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In more simple terms, it means that the cultivation of Sati enables the possibility that whatever we observe arising into our awareness in our bodies, in our emotions, our minds and so on. Whatever we observe arising, can itself become the focus of a single pointed calm abiding form of meditation within the context that the practice as a whole. For instance, you might perform a mindfulness of body exercise and notice the arising of the sensation of pain in our knee.
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Having noticed all the various ways in which this sensation ripples out into other thoughts and feelings, this very experience of pain might then occupy all of your attention in deeper and deeper ways until this quality of absorption acts transformatively to bring about a form of awakening. In some traditions, this idea that mindfulness of the body can contain within it a complete pathway to awakening is extended into the performance of practices like yoga or qigong. And is then even connected with the accomplishment of magical or yogic powers, such as levitating and flying, walking on water, and so on.
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In other words, in practice, it’s not clear that the cultivation of Sati relies exclusively on vipassana practice, nor that vipassana and Samatha can be differentiated In absolute terms and practice. Instead it might be helpful to recognize that these concepts emerged in a period of pre-sectarian Buddhism, before many of the commentaries and interpretations of different emergent schools and sects began the formal work of building distinct traditions that we can see today.
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An important modern tradition that’s been extremely influential in the development and popularization of mindfulness around the world has been the so-called vipassana movement, or insight meditation movement, which originates in the work of two Burmese teachers in the mid 20th century and is now the basis of many teaching centers in the USA and elsewhere. Leading voices in the west would include Jack Kornfield, Joseph Goldstein, and Sharon Salzberg. And it is the language of this movement that has most powerfully sculpted the contemporary discourse about mindfulness. And its moved the idea of a vipasana practice closer to the model of an ideal type. In brief, this approach emphasizes the cultivation of a form of non-linguistic noting of mental events as they arise.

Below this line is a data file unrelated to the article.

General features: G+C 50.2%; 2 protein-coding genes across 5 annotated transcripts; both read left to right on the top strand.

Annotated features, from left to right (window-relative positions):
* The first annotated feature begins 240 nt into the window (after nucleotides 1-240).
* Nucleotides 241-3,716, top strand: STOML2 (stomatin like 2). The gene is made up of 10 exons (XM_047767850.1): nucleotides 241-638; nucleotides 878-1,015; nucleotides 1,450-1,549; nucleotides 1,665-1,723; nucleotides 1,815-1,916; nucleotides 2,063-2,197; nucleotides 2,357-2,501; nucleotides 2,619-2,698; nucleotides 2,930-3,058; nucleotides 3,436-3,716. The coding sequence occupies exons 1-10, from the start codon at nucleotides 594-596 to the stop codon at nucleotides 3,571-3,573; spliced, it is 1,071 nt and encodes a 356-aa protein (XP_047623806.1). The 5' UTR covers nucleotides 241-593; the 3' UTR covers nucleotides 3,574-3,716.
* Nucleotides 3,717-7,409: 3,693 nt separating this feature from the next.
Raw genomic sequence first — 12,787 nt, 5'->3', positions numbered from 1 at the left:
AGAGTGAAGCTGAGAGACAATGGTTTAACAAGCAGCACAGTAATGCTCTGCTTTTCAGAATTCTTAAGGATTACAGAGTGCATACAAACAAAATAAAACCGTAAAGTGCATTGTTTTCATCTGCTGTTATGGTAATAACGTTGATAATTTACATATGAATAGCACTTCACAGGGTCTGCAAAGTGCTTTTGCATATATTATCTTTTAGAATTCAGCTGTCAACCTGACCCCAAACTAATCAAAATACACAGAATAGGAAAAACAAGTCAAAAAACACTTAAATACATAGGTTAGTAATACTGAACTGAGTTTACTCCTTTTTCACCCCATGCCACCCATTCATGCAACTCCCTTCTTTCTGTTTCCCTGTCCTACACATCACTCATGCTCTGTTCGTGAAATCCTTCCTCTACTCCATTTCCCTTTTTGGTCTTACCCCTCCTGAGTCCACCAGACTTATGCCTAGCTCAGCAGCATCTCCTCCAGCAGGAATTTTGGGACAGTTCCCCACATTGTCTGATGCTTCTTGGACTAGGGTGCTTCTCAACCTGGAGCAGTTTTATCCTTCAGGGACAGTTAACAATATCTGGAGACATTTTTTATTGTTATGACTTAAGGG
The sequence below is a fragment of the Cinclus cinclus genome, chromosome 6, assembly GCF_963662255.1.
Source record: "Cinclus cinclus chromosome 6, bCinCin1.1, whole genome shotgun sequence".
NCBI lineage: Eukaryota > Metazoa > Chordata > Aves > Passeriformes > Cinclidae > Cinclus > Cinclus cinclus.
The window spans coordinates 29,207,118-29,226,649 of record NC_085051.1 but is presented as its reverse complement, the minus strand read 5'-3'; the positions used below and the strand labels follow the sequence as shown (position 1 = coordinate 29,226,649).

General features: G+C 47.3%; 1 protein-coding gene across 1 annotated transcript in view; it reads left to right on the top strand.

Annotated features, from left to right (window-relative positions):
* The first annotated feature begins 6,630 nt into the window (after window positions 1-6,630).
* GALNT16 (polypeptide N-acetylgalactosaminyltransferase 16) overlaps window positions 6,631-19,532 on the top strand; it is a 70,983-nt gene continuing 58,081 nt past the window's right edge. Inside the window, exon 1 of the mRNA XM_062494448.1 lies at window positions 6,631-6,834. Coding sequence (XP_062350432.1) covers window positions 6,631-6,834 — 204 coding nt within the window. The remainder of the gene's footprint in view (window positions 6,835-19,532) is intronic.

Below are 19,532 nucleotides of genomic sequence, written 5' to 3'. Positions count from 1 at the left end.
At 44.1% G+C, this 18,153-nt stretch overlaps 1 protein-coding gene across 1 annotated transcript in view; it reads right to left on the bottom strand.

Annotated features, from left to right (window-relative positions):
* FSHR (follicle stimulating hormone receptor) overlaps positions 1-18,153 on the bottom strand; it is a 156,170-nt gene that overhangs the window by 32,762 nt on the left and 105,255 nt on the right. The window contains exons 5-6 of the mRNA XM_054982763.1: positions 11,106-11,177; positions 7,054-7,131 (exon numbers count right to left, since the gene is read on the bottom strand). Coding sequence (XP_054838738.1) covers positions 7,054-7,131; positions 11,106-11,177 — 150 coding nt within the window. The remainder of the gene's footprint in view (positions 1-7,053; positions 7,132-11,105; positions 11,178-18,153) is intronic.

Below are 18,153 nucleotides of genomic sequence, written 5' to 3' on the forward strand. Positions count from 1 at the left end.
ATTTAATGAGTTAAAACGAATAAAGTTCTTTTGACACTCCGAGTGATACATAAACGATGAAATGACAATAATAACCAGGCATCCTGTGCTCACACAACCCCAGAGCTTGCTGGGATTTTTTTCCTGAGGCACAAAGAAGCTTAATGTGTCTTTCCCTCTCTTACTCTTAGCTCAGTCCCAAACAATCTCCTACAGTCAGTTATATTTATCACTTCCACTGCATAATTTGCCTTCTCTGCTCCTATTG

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Encouraging practitioners to experientally narrate each element of their experience as it happens. While the vipassana movement has not gone as far along the road to instrumentalization as what we have seen with construct mindfulness, it has moved in a non-sectarian direction, and is frequently associated with the provision of secular mindfulness training. The general populations who are seeking help to deal with various forms of dukkha or dis-ease. Indeed the vipassana movement allows for a difference between elementary mindfulness, which approximately corresponds with a cultivation of a secular skill or technology, and a more religiously motivated right mindfulness, which locates such cultivation in the context of the eight full path, as we saw in the last session.
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This potential distinction between elementary and right mindfulness really helps us to understand one of the ways in which construct mindfulness differs fundamentally from Buddhist Sati. While Buddhist Sati must be embedded with an overall practice that moves progressively through the cultivation of proper moral conduct, the cultivation of deep states of meditative absorption, and then the accomplishment of a wise understanding of the nature of reality. Indeed these are the three broad-brush stages of the Eight fold Path. Construct mindfulness posits that the practice of mindfulness can be extracted from this overall pathway and cultivated on its own with the number of measurable benefits.